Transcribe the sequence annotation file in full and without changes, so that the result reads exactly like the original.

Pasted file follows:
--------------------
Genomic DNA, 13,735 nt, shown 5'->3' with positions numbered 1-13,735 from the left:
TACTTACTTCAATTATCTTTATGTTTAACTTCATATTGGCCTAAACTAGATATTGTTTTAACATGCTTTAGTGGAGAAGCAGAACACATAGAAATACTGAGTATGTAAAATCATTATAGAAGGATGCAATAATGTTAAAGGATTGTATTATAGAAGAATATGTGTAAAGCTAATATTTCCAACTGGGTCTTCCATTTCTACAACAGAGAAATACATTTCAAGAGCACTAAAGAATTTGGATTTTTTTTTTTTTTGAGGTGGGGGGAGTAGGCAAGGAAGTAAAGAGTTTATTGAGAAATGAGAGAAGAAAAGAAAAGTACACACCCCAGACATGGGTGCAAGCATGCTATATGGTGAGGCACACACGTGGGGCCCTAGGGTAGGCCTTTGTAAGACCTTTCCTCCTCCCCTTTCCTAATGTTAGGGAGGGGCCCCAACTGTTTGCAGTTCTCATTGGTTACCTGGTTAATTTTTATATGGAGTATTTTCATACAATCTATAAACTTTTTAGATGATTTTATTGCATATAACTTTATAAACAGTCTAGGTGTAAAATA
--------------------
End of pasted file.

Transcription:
Genomic DNA, 13,735 nt, shown 5'->3' with positions numbered 1-13,735 from the left:
TACTTACTTCAATTATCTTTATGTTTAACTTCATATTGGCCTAAACTAGATATTGTTTTAACATGCTTTAGTGGAGAAGCAGAACACATAGAAATACTGAGTATGTAAAATCATTATAGAAGGATGCAATAATGTTAAAGGATTGTATTATAGAAGAATATGTGTAAAGCTAATATTTCCAACTGGGTCTTCCATTTCTACAACAGAGAAATACATTTCAAGAGCACTAAAGAATTTGGATTTTTTTTTTTTTTGAGGTGGGGGGAGTAGGCAAGGAAGTAAAGAGTTTATTGAGAAATGAGAGAAGAAAAGAAAAGTACACACCCCAGACATGGGTGCAAGCATGCTATATGGTGAGGCACACACGTGGGGCCCTAGGGTAGGCCTTTGTAAGACCTTTCCTCCTCCCCTTTCCTAATGTTAGGGAGGGGCCCCAACTGTTTGCAGTTCTCATTGGTTACCTGGTTAATTTTTATATGGAGTATTTTCATACAATCTATAAACTTTTTAGATGATTTTATTGCATATAACTTTATAAACAGTCTAGGTGTAAAATA